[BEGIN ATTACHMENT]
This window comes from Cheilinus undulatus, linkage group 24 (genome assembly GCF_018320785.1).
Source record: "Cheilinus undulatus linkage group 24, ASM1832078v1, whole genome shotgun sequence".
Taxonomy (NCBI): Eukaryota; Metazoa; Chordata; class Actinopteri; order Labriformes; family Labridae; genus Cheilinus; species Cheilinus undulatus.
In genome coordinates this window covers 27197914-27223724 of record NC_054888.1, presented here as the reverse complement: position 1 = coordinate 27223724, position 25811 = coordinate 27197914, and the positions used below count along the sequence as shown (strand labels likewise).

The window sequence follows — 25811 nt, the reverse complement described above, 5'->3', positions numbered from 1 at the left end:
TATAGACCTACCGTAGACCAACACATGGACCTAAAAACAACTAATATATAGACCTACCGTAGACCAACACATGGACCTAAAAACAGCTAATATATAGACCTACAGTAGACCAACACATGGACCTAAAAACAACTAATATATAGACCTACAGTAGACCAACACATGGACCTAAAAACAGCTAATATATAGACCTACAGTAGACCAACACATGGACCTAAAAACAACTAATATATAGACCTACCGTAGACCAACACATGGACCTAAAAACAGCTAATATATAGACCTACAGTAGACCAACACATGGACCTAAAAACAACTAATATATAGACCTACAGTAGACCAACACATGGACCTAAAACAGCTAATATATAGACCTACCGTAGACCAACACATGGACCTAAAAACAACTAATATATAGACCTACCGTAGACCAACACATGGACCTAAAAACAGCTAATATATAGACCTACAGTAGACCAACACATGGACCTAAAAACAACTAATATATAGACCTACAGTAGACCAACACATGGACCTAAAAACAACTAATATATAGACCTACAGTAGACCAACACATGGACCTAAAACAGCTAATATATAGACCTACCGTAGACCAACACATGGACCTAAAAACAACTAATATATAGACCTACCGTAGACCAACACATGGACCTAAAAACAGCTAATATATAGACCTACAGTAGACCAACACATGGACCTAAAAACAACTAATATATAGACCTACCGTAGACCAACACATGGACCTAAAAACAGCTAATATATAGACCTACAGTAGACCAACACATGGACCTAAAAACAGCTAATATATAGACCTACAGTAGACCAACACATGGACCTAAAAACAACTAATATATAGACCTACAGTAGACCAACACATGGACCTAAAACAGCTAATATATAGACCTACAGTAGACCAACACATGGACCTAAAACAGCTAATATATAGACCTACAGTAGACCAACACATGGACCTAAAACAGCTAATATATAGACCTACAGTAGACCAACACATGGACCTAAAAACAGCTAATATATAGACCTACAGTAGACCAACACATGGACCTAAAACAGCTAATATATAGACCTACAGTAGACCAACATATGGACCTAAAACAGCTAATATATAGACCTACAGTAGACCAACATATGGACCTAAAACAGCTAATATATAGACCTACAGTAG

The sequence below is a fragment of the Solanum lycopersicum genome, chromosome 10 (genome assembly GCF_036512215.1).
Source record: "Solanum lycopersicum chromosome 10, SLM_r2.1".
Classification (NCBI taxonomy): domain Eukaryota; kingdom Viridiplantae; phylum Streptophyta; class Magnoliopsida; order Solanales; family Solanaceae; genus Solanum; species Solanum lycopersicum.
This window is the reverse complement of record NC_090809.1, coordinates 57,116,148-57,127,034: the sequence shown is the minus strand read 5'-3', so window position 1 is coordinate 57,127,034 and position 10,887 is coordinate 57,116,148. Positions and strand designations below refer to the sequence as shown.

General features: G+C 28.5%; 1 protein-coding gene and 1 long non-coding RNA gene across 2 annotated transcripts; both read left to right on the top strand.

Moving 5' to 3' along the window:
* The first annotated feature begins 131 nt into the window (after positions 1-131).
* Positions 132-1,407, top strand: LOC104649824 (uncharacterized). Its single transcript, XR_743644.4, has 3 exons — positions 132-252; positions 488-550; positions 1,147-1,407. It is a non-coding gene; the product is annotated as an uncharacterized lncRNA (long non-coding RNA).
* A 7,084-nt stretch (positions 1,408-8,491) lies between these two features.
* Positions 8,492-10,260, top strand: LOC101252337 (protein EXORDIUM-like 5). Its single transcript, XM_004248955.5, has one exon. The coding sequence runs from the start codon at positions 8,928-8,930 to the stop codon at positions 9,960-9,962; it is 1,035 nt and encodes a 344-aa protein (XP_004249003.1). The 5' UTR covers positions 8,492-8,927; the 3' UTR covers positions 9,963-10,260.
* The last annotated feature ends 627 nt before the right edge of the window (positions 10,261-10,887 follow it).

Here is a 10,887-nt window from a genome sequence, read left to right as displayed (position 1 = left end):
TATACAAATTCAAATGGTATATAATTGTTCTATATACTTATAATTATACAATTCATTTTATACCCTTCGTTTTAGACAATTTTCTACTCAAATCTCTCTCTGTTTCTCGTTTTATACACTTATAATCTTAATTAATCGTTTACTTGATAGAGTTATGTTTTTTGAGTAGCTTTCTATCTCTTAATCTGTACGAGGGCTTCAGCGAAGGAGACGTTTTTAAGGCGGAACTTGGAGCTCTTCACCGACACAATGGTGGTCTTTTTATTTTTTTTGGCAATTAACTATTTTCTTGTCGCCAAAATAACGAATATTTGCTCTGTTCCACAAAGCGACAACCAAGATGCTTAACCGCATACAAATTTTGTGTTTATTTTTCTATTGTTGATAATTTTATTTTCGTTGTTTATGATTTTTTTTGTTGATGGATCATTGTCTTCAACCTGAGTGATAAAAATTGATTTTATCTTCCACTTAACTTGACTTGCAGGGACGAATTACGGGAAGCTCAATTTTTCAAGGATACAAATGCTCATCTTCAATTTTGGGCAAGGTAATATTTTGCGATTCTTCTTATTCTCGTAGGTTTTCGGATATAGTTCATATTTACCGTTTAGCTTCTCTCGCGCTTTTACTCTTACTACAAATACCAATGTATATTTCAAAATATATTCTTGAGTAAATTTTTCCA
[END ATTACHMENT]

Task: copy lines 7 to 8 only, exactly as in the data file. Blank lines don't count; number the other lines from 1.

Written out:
The sequence below is a fragment of the Solanum lycopersicum genome, chromosome 10 (genome assembly GCF_036512215.1).
Source record: "Solanum lycopersicum chromosome 10, SLM_r2.1".